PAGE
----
• The application of 1 drop of a cocaine solution (5–10%) is considered the gold standard for the diagnosis of Horner’s syndrome. In healthy dogs, cocaine will dilate the pupil, whereas there is no reaction in patients with bilateral Horner’s syndrome.

    In unilateral Horner’s syndrome, there is more marked anisocoria, because the affected pupil does not dilate or only minimally, and the healthy pupil shows full mydriasis. However, this test does not reveal the anatomical location of the lesion. In addition, the legal requirements for obtaining cocaine and the fact it must be applied separately from parasympatholytics mean that it is not used routinely.2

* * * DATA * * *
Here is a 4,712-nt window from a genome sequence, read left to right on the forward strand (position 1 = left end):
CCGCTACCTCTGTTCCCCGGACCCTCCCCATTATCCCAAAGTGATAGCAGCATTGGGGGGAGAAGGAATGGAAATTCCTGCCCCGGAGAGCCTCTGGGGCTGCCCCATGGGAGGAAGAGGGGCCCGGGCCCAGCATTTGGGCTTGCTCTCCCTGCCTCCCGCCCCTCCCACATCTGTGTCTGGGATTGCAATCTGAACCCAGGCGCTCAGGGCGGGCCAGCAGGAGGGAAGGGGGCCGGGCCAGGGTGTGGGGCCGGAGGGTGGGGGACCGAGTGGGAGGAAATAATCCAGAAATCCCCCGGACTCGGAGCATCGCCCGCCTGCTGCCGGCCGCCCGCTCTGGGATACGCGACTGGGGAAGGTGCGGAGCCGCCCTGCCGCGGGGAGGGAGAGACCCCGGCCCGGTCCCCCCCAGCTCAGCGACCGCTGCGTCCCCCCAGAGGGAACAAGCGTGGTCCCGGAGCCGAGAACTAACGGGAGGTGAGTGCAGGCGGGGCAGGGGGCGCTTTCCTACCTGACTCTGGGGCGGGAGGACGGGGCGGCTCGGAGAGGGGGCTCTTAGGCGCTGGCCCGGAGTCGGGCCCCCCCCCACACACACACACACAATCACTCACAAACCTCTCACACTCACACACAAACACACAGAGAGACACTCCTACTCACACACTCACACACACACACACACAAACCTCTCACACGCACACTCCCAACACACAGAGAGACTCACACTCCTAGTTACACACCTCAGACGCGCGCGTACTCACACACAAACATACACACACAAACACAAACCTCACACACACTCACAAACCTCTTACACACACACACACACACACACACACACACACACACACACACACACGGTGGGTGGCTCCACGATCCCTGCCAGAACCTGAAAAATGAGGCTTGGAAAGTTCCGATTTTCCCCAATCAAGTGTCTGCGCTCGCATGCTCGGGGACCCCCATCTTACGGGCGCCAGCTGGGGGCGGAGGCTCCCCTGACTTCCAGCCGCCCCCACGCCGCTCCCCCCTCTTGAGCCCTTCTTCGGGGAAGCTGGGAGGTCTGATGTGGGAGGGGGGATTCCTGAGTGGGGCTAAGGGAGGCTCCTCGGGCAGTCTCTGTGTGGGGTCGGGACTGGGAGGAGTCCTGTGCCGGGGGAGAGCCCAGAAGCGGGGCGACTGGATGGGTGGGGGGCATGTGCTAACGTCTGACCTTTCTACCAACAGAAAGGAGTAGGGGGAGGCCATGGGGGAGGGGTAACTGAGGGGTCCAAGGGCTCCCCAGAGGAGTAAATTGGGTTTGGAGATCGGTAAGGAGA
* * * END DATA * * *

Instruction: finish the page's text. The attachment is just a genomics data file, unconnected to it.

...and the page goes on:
• Apraclonidine (0.5–1%) is used in human medicine to diagnose Horner’s syndrome. In a healthy eye, it has virtually no effect on pupil size, while in affected eyes, it causes pupil dilation, which in patients with unilateral disease manifests as a reduction in anisocoria within 30–45 minutes of administration.2
    • Phenylephrine or topical adrenaline is administered to determine the location of the lesion.
      • The application of 0.1 mL of 0.001% adrenaline causes the affected pupil to dilate in the first 20 minutes for postganglionic cases, whereas it takes 30–40 minutes in healthy animals or animals with preganglionic Horner’s syndrome.